Time for action to bring the UN Convention on the Rights of the Child into Scots law

The Scottish Government Cabinet Secretary for Social Justice, Shirley-Anne Somerville MSP, made a statement today on the progress of the delayed United Nations Convention on the Rights of the Child (Incorporation) Scotland Bill (UNCRC).

This is a welcome update after the Bill was delayed in October 2021 following a challenge by the UK Government.

The Commission has called on the Scottish Government to amend the legislation so that it can bring the Bill into law urgently.  We believe the legislation should be as clear as possible and offer children and young people the strongest possible protections within the limits of the Scottish Parliament’s legislative power.

The Bill contains many measures which will contribute to making children’s rights real, ensuring Scottish Ministers and Scottish public authorities act in a way that protects and fulfils children’s rights. Once the UNCRC is fully incorporated, it means this law can be used in Scottish courts, strengthening accountability for human rights obligations relating to children and young people.

We support calls from the Scottish Children and Young People’s Commissioner asking the Scottish Government to undertake a legislative audit to identify areas of law which are currently incompatible with the UNCRC, acting in parallel with the passage of the Bill.

After a long period of delay, the time for action is now. We urge the Scottish Government to remedy the issues raised by the Supreme Court’s decision as soon as possible to ensure children’s rights are respected and protected with maximum effect within devolved competence.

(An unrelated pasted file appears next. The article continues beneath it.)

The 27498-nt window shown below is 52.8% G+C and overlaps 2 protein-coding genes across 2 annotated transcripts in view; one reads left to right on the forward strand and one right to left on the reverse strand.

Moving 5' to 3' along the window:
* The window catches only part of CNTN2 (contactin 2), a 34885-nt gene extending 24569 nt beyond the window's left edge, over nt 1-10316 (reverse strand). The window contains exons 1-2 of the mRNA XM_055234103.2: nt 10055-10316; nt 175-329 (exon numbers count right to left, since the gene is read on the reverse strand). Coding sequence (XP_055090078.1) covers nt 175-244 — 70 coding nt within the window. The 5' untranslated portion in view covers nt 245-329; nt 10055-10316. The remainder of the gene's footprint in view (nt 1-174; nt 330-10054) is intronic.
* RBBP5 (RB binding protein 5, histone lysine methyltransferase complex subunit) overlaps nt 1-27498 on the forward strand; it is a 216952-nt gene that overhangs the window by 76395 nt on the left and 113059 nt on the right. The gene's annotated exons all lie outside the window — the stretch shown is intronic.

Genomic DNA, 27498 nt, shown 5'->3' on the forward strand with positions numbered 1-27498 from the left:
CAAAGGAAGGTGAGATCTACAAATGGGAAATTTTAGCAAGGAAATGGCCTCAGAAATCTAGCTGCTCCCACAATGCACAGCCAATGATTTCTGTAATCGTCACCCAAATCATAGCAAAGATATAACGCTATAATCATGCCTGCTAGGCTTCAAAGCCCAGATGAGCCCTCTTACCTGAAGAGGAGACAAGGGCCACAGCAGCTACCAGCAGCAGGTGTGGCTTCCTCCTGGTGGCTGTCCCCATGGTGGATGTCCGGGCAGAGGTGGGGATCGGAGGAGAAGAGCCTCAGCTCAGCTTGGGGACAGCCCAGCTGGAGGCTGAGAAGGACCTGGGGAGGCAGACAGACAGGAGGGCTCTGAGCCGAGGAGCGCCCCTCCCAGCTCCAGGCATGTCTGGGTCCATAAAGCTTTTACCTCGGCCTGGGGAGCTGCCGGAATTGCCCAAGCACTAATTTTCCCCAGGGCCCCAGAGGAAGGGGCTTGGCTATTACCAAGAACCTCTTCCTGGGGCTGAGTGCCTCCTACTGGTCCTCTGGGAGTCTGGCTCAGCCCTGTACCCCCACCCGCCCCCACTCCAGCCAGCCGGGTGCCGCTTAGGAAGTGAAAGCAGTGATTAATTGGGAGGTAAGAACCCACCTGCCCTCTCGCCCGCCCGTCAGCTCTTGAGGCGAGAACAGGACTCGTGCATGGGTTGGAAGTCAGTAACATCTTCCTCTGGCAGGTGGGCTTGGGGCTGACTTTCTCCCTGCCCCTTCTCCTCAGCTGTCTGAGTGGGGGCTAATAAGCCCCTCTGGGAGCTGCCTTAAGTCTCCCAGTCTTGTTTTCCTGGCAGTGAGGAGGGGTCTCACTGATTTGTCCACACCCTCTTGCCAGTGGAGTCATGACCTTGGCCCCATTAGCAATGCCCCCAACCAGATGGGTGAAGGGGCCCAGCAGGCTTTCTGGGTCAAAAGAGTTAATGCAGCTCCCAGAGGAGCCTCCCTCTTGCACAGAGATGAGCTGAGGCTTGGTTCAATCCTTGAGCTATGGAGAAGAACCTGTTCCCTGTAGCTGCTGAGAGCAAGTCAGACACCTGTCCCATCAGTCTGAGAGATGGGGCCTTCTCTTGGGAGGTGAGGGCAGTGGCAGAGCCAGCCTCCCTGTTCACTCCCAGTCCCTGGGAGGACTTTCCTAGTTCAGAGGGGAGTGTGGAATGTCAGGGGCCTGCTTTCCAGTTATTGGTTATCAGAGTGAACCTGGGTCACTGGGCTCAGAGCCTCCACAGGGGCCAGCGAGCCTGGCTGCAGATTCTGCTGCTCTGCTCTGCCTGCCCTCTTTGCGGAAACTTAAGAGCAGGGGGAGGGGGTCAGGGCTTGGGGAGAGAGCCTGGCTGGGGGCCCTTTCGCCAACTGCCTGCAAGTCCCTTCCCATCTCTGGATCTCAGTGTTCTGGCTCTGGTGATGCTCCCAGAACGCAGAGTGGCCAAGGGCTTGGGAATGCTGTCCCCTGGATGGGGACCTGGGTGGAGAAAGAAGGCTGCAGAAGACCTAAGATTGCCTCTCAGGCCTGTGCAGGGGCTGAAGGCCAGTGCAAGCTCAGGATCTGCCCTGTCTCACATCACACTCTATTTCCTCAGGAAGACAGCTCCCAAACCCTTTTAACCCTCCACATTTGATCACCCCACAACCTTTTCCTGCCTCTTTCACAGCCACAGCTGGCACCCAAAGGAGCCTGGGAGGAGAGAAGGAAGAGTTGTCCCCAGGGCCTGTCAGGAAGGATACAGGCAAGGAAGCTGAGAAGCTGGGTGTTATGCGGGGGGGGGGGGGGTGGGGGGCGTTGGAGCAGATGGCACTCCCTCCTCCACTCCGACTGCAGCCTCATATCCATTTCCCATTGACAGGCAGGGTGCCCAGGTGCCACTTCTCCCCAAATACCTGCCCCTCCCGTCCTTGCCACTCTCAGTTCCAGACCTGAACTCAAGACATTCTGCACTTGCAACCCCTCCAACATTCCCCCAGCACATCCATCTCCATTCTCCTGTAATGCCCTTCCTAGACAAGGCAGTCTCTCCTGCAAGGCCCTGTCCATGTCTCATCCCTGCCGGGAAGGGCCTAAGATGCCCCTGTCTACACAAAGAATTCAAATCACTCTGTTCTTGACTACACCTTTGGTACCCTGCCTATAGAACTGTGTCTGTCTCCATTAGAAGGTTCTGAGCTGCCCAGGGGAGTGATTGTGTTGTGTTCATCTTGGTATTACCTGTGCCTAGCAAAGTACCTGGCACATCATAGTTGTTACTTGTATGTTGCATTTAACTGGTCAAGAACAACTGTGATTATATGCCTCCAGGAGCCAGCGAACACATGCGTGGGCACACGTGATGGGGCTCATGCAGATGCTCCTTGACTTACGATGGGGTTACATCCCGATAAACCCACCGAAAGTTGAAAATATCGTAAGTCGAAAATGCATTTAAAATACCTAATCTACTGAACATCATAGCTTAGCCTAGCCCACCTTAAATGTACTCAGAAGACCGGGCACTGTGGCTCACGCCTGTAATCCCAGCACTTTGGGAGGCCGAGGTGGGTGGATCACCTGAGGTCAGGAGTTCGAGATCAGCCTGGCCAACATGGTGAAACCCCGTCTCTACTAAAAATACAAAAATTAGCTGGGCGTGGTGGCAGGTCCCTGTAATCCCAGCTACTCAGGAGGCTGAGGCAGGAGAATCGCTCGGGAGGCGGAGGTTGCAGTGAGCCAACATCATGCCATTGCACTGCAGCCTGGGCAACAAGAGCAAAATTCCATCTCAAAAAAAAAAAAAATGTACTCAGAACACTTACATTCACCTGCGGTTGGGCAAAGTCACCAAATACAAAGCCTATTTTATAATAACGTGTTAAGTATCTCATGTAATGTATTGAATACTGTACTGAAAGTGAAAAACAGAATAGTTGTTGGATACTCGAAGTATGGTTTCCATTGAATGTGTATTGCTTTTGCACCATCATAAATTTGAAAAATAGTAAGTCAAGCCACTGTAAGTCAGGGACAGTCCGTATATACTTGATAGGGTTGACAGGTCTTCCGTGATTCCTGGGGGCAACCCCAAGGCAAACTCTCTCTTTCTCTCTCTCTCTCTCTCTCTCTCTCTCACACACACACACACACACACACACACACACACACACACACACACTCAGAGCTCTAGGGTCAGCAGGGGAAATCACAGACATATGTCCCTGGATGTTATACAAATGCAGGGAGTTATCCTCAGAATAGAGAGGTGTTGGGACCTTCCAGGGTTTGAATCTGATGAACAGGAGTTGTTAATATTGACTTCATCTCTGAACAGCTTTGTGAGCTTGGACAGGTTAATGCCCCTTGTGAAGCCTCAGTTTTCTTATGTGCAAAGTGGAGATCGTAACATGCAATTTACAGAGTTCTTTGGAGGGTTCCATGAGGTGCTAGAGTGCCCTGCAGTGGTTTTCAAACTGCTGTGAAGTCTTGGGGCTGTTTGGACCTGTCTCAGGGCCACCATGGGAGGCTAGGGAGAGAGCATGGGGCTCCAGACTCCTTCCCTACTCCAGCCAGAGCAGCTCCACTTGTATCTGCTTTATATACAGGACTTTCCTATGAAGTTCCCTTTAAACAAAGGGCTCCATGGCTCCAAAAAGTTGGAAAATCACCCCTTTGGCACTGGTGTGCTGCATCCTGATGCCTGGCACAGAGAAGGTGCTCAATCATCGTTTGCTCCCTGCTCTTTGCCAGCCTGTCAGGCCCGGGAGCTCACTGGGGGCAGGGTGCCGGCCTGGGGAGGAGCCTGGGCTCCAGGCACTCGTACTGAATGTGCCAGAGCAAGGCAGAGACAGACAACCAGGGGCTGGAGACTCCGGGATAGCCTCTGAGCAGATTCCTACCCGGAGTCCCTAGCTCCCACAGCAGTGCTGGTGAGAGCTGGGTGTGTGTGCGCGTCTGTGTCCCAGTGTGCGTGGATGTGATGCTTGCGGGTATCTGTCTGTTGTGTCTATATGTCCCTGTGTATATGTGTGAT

Notes for editors

  1. A Bill to incorporate the United Nations Convention on the Rights of the Child into law in Scotland was unanimously passed in the Scottish Parliament on 16 March 2021, which the Scottish Human Rights Commission strongly welcomed. However, the United Kingdom government challenged specific areas of the Bill, raising concerns that parts of the Bill exceeded the powers of the Scottish Parliament, so the Bill was considered by the UK Supreme Court. A hearing was held on 28-29 June 2021, and on 6th Oct 2021 the court gave its judgement. The judges decided unanimously that four sections of the Bill go beyond the powers of the Scottish Parliament. 
  1. In February 2023, the Minister for Children and Young People provided an update to Parliament on progress in drafting amendments to the Bill.